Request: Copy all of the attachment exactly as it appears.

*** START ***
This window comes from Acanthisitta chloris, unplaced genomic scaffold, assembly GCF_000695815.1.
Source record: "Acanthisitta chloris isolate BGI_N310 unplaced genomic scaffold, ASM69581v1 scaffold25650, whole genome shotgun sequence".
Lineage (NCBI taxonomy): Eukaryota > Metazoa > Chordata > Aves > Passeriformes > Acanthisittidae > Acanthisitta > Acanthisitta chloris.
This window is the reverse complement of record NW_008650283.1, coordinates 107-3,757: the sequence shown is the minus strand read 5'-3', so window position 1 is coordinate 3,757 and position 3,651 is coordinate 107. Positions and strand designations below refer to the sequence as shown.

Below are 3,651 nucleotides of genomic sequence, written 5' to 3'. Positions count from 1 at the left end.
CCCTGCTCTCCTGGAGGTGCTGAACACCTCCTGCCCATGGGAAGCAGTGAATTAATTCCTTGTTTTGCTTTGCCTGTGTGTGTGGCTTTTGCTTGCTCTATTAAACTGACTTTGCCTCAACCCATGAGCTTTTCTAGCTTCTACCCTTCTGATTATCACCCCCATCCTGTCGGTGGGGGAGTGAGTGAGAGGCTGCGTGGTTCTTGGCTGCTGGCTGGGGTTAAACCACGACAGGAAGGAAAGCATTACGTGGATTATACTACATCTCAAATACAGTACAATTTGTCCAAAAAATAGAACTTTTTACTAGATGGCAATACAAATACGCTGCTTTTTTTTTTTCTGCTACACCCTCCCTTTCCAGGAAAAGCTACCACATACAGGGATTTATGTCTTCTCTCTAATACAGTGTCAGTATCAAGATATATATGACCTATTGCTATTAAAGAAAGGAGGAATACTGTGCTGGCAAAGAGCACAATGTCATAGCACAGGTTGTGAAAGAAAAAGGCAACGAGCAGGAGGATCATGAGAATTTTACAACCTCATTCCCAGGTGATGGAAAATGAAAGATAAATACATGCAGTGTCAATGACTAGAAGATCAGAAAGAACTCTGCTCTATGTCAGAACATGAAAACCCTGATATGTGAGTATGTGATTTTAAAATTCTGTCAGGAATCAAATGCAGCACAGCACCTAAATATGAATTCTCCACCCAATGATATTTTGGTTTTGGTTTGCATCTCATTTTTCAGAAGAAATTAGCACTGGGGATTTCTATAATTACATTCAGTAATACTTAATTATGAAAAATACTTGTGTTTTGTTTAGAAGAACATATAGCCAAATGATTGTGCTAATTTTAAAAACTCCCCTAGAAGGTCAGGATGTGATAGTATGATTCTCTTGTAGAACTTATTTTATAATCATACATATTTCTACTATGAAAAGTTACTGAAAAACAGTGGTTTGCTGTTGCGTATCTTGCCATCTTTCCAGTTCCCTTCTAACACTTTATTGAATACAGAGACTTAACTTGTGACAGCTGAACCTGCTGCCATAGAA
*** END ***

This window comes from Acanthisitta chloris, unplaced genomic scaffold, assembly GCF_000695815.1.
Source record: "Acanthisitta chloris isolate BGI_N310 unplaced genomic scaffold, ASM69581v1 scaffold25650, whole genome shotgun sequence".
Lineage (NCBI taxonomy): Eukaryota > Metazoa > Chordata > Aves > Passeriformes > Acanthisittidae > Acanthisitta > Acanthisitta chloris.
This window is the reverse complement of record NW_008650283.1, coordinates 107-3,757: the sequence shown is the minus strand read 5'-3', so window position 1 is coordinate 3,757 and position 3,651 is coordinate 107. Positions and strand designations below refer to the sequence as shown.

Below are 3,651 nucleotides of genomic sequence, written 5' to 3'. Positions count from 1 at the left end.
CCCTGCTCTCCTGGAGGTGCTGAACACCTCCTGCCCATGGGAAGCAGTGAATTAATTCCTTGTTTTGCTTTGCCTGTGTGTGTGGCTTTTGCTTGCTCTATTAAACTGACTTTGCCTCAACCCATGAGCTTTTCTAGCTTCTACCCTTCTGATTATCACCCCCATCCTGTCGGTGGGGGAGTGAGTGAGAGGCTGCGTGGTTCTTGGCTGCTGGCTGGGGTTAAACCACGACAGGAAGGAAAGCATTACGTGGATTATACTACATCTCAAATACAGTACAATTTGTCCAAAAAATAGAACTTTTTACTAGATGGCAATACAAATACGCTGCTTTTTTTTTTTCTGCTACACCCTCCCTTTCCAGGAAAAGCTACCACATACAGGGATTTATGTCTTCTCTCTAATACAGTGTCAGTATCAAGATATATATGACCTATTGCTATTAAAGAAAGGAGGAATACTGTGCTGGCAAAGAGCACAATGTCATAGCACAGGTTGTGAAAGAAAAAGGCAACGAGCAGGAGGATCATGAGAATTTTACAACCTCATTCCCAGGTGATGGAAAATGAAAGATAAATACATGCAGTGTCAATGACTAGAAGATCAGAAAGAACTCTGCTCTATGTCAGAACATGAAAACCCTGATATGTGAGTATGTGATTTTAAAATTCTGTCAGGAATCAAATGCAGCACAGCACCTAAATATGAATTCTCCACCCAATGATATTTTGGTTTTGGTTTGCATCTCATTTTTCAGAAGAAATTAGCACTGGGGATTTCTATAATTACATTCAGTAATACTTAATTATGAAAAATACTTGTGTTTTGTTTAGAAGAACATATAGCCAAATGATTGTGCTAATTTTAAAAACTCCCCTAGAAGGTCAGGATGTGATAGTATGATTCTCTTGTAGAACTTATTTTATAATCATACATATTTCTACTATGAAAAGTTACTGAAAAACAGTGGTTTGCTGTTGCGTATCTTGCCATCTTTCCAGTTCCCTTCTAACACTTTATTGAATACAGAGACTTAACTTGTGACAGCTGAACCTGCTGCCATAGAA